Crews gain but threat is still high
Higher humidity and slightly lower temperatures helped firefighters inch closer to subduing the monstrous fire that has lashed about the San Gabriel Mountains for a week, but they were scrambling late Tuesday in gusty winds to keep it from overrunning Mt. Wilson.
The reprieve from extremely dry weather had fire crews feverishly setting back fires and cutting fire lines throughout the day, raising the blaze’s containment to 22% in the evening, up from 5% the night before. Southwest winds largely pushed the fire deeper into the forest.
Evacuation orders were lifted in much of La Canada Flintridge and La Crescenta. But fire officials still worried about the northern flank of the fire, from Agua Dulce to Littlerock, and said the blaze could reemerge as a threat to homes in the foothills of Sierra Madre and points east.
“It’s still a very treacherous situation,” said U.S. Forest Service Incident Cmdr. Mike Dietrich. “The fire has a lot of potential, and it’s still a big animal.”
It remained particularly precarious atop Mt. Wilson, home to the historic observatory and a complex of communications towers used by nearly 50 radio and TV stations.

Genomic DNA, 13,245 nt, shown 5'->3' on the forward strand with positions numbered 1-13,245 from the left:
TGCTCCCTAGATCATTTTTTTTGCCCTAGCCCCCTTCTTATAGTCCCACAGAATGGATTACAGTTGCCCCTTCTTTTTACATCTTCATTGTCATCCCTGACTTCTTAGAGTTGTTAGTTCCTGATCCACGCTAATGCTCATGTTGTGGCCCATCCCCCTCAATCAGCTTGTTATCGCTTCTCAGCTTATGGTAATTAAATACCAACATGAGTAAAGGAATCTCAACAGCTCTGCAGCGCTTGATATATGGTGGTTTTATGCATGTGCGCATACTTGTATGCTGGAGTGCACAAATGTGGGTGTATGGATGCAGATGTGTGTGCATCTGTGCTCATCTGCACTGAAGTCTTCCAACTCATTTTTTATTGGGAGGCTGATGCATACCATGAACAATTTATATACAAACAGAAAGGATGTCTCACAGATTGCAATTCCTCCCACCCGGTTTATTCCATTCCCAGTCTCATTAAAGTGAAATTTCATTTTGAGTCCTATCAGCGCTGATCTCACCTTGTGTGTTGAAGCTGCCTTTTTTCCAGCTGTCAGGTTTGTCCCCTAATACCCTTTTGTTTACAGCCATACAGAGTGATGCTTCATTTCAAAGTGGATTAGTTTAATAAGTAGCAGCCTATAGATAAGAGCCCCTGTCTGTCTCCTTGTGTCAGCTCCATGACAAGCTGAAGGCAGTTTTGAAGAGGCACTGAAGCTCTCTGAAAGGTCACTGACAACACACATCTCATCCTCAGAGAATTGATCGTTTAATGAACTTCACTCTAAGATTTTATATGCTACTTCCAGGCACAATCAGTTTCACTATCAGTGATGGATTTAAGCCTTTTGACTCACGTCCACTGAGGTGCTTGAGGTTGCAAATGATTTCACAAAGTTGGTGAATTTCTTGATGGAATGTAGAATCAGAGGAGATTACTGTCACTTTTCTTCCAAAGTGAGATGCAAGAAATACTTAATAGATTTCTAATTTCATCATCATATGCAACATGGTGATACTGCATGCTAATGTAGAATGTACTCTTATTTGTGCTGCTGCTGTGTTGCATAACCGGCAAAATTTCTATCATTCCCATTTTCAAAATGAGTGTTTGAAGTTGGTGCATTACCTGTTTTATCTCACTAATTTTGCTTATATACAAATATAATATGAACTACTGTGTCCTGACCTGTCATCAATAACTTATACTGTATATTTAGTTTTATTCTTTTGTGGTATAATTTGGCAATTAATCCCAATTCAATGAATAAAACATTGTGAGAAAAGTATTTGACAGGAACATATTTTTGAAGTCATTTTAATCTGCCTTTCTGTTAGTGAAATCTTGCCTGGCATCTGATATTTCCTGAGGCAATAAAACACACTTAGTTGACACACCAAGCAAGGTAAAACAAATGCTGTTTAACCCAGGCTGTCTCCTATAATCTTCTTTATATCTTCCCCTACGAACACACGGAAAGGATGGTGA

By midafternoon, the fire was making its closest incursion onto the 5,710-foot peak yet, coming from two directions: half a mile to the north and three-quarters of a mile to the west.
“We expect the fire to hit the Mt. Wilson facilities between 5 p.m. today and 2 a.m. Wednesday morning,” said Los Angeles County Fire Department Deputy Chief James Powers at his command post at the observatory. “Right now, we’re conducting controlled burns around the perimeter in preparation for the impending fire’s arrival. We’re also bringing in trucks and special equipment to coat all of the structures with protective gel and foam if necessary.”
The controlled burns cloaked the mountaintop with acrid smoke. Chain saws roared in all directions. Workers unloaded earthmovers from flatbed trucks.
Fire officials decided Monday morning -- the day after two firefighters were killed near Acton -- to remove crews from the mountain for safety reasons.
They re-strategized Tuesday and decided to send them back, but only if the complex was in imminent danger.
“That time is now,” Powers said.
Fire was making runs on the narrow, hairpin road that connects the complex to Angeles Crest Highway, as boulders and rocks fell on the pavement from burned-out hillsides above.
Los Angeles County Fire Department Battalion Chief Steve Martin said: “We are going to burn, cut, foam and gel. And if that doesn’t work, we’re going to pray. This place is worth a lot, but it’s not worth dying for.”
Firefighters planned to retreat to the safety of the observatory parking lot or seek refuge in the concrete and steel basement of the telescope dome.
At least one group of mountain dwellers wished they had received as much attention from firefighters as the observatory was getting.